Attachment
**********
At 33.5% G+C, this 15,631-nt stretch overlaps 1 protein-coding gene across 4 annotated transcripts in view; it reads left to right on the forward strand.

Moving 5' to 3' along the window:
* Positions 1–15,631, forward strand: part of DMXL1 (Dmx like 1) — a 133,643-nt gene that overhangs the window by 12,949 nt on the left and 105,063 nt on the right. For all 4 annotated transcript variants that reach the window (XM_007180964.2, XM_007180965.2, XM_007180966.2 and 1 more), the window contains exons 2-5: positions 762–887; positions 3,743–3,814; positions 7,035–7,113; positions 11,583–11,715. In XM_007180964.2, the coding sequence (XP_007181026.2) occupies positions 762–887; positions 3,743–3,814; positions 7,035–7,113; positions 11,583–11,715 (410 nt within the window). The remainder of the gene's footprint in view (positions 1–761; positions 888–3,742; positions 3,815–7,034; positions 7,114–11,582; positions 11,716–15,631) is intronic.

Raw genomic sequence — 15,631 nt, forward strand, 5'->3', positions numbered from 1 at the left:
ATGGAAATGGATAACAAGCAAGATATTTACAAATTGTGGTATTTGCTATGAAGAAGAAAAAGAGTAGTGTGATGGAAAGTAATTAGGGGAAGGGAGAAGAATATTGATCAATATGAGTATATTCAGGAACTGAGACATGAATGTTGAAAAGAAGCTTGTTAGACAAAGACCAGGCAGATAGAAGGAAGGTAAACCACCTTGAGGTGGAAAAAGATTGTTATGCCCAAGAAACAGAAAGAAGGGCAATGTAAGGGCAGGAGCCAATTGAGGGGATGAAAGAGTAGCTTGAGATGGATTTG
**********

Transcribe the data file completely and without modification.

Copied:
At 33.5% G+C, this 15,631-nt stretch overlaps 1 protein-coding gene across 4 annotated transcripts in view; it reads left to right on the forward strand.

Moving 5' to 3' along the window:
* Positions 1–15,631, forward strand: part of DMXL1 (Dmx like 1) — a 133,643-nt gene that overhangs the window by 12,949 nt on the left and 105,063 nt on the right. For all 4 annotated transcript variants that reach the window (XM_007180964.2, XM_007180965.2, XM_007180966.2 and 1 more), the window contains exons 2-5: positions 762–887; positions 3,743–3,814; positions 7,035–7,113; positions 11,583–11,715. In XM_007180964.2, the coding sequence (XP_007181026.2) occupies positions 762–887; positions 3,743–3,814; positions 7,035–7,113; positions 11,583–11,715 (410 nt within the window). The remainder of the gene's footprint in view (positions 1–761; positions 888–3,742; positions 3,815–7,034; positions 7,114–11,582; positions 11,716–15,631) is intronic.

Raw genomic sequence — 15,631 nt, forward strand, 5'->3', positions numbered from 1 at the left:
ATGGAAATGGATAACAAGCAAGATATTTACAAATTGTGGTATTTGCTATGAAGAAGAAAAAGAGTAGTGTGATGGAAAGTAATTAGGGGAAGGGAGAAGAATATTGATCAATATGAGTATATTCAGGAACTGAGACATGAATGTTGAAAAGAAGCTTGTTAGACAAAGACCAGGCAGATAGAAGGAAGGTAAACCACCTTGAGGTGGAAAAAGATTGTTATGCCCAAGAAACAGAAAGAAGGGCAATGTAAGGGCAGGAGCCAATTGAGGGGATGAAAGAGTAGCTTGAGATGGATTTG